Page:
A recent news article out of California has gotten some attention and raised the question of whether NyQuil could be responsible for someone being charged with drunk driving. While many people think of the cold medicine as relatively harmless given that it is available over the counter, the reality is that, given the right set of circumstances, it can prove quite powerful and potentially destructive. The case at issue involves a U.S. Marine Corps sergeant whose BAC was more than twice the legal limit when he was involved in a deadly accident on a wet roadway. The crash occurred back in February of 2012 in Dana Point, CA and left three of the sergeant’s fellow servicemen dead.
The case is just now going to trial and prosecutors are arguing that the sergeant’s irresponsible behavior and alcohol consumption led to the fatal accident. The defense attorney is instead claiming that the Marine consumed only one alcoholic beverage the night of the crash after taking NyQuil to recover from a bad cold. Rather than agree that intoxication is the basis for the crash, the defense believes that rain-soaked roads are to blame.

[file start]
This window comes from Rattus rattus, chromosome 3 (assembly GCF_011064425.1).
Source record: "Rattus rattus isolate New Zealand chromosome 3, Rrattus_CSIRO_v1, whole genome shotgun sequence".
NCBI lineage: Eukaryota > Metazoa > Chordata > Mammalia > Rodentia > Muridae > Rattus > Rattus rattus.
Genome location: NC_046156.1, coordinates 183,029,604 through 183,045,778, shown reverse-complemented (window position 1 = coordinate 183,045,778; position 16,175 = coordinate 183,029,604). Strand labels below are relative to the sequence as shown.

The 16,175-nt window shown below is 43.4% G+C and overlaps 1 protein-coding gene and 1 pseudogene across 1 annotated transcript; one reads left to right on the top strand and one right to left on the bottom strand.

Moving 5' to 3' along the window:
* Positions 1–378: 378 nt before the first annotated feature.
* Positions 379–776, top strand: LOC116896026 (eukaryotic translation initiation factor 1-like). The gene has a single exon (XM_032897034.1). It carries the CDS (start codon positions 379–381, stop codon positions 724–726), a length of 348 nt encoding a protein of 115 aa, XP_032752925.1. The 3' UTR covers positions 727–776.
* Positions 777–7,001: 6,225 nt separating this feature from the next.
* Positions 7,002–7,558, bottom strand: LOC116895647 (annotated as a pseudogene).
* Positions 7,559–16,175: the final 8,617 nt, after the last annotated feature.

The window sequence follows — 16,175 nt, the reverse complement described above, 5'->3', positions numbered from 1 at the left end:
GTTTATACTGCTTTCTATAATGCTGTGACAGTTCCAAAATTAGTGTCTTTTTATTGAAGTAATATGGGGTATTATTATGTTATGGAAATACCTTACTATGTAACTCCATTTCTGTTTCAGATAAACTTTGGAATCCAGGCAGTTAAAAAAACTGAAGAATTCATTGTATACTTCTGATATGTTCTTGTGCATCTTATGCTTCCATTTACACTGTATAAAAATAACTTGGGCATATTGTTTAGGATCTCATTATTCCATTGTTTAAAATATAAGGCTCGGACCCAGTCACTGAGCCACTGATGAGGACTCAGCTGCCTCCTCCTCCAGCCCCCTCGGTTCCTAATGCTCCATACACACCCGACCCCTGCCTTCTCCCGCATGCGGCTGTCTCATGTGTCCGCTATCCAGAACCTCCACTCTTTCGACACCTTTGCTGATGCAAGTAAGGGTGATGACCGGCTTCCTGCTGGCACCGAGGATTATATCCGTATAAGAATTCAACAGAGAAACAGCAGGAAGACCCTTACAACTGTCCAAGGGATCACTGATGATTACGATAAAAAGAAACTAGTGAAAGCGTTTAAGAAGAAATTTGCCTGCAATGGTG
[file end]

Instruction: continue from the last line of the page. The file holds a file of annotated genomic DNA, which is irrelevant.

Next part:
Regardless of what may have caused the particular accident in this case, the bigger question is how consuming an over-the-counter medical like NyQuil can impact your blood alcohol concentration. Most people are surprised to learn that something that is so easily purchased actually contains quite powerful ingredients. NyQuil, which helps people sleep to eventually get over symptoms of a cold or flu, works because it contains a variety of ingredients designed to help a person bounce back from illness. These ingredients include cough suppressants, pain relievers and high amounts of alcohol.
Specifically, NyQuil is made up of nearly 25 percent alcohol. This means that consuming NyQuil before driving can cause a person to be arrested for being under the influence even if he or she is not actually drunk. NyQuil can also cause a person to test above the legal limit. Though the alcohol is listed as an inactive ingredient in NyQuil, it can have a powerful impact in the same way that alcoholic beverages can.
Though NyQuil is a medication, the alcohol it contains is just like the alcohol found in beer, wine or cocktails. Given this, it can cause impairment if consumed in large quantities. Alcohol testing equipment such as breathalyzer machines or blood tests do not distinguish between types of alcohol. Instead, they are only meant to measure the concentration of alcohol in a person’s blood. That means that a person who took too much NyQuil could very easily find him or herself arrested and charged with DWI.
Source: “Attorney Mounts Nyquil Defense in Marine’s DUI Trial,” published at Patch.com.